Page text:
Boesky was an arbitrageur, a risk-taker who made millions by betting on stocks thought to be the target of corporate takeovers. But some of his tips came from within the mergers and acquisitions departments of Drexel Burnham Lambert Inc. and Kidder, Peabody & Co.

Dennis Levine of Drexel and Martin Siegal of Kidder, Peabody fed Boesky confidential information in return for a promised cut of profits of either 1% or 5%.

Boesky paid Siegal $700,000 in three installments, with a courier delivering briefcases full of cash at three clandestine meetings on a street corner and in the lobby of the Plaza Hotel in Manhattan. Boesky had made millions on Siegal's tips, which included word that Getty Oil and Carnation Co. were ripe for takeovers.

Levine was arrested before his payout could come, tripped up by his own insider trading. Facing harsh penalties under the government's racketeering statutes, Levine revealed everything and Boesky began talking as well, providing information leading to convictions or guilty pleas in cases involving former stockbroker Boyd Jefferies, Siegel, four executives of Britian's Guiness PLC, takeover strategist Paul Bilzerian, stock speculator Salim Lewis and others.

The most notable arrest was of Milken, the pioneering financier who had transformed capital markets in the 1970s with a new form of bond that allowed thousands of mid-sized companies to raise money.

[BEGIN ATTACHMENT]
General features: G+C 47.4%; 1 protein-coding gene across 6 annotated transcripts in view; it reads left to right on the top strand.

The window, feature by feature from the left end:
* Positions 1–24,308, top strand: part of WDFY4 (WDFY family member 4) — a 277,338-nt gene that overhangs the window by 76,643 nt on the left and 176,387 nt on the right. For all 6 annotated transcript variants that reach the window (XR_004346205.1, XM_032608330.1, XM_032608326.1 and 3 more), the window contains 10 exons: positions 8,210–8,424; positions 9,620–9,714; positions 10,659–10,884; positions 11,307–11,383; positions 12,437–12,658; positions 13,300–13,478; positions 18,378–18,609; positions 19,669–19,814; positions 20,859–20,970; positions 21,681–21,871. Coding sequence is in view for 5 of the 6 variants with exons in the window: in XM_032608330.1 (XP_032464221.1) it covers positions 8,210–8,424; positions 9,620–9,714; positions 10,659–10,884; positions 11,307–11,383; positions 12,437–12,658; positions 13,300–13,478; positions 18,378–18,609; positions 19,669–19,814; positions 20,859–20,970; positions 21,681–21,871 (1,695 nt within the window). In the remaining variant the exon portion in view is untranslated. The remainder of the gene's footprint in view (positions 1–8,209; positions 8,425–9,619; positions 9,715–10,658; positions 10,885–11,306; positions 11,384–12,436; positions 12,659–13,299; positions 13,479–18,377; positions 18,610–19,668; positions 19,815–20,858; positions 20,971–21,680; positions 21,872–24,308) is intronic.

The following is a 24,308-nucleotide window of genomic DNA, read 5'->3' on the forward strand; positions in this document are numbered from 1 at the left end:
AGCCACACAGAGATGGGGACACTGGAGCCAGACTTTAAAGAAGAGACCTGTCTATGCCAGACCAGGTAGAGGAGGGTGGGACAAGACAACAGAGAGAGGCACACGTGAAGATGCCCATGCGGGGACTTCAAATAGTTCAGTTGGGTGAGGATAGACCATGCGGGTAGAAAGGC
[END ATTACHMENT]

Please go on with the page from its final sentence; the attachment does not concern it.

In the 1980s those "junk" bonds were used to finance thousands of leveraged buyouts, including Revlon, Beatrice Companies, RJR Nabisco Inc. and Federated Department Stores, making Milken a hated and feared figure on Wall Street.

The financier and philanthropist was indicted on 98 counts, including securities and mail fraud, insider trading, racketeering and making false statements. Prosecutors said Milken and Boesky conspired together to manipulate securities prices, rig transactions and evade taxes and regulatory requirements.

Milken eventually pleaded guilty to six securities violations, including telling Boesky he'd cover any losses he suffered trading the stock of Fischbach Corp., a takeover target at the time.

Prosecutors said Boesky's cooperation provided the government with the most information about securities law violations since the legislative hearings that led to the 1933 and 1934 Securities Acts.

At his 1987 sentencing Boesky's lawyer quoted his psychiatrist as saying Boesky "has begun to recognize that he suffered from an abnormal and compulsive need to prove himself, to overcome some sense of inadequacy or inferiority that is rooted in his childhood."

Three years after his release from a Brooklyn halfway house in April 1990, Boesky and his wife Seema divorced after 30 years of marriage.

Claiming he had been left penniless after paying fines, restitution and legal fees, he won $20 million in cash and $180,000 a year in alimony from his wife's $100 million fortune. He also got a $2.5 million home in the La Jolla section of San Diego, where he lived with his boyhood friend, Houshang Wekili.

Ivan Frederick Boesky was born in Detroit in 1937 into a family of Russian Jewish immigrants. Boesky said he learned industriousness from his father, who operated three delicatessens.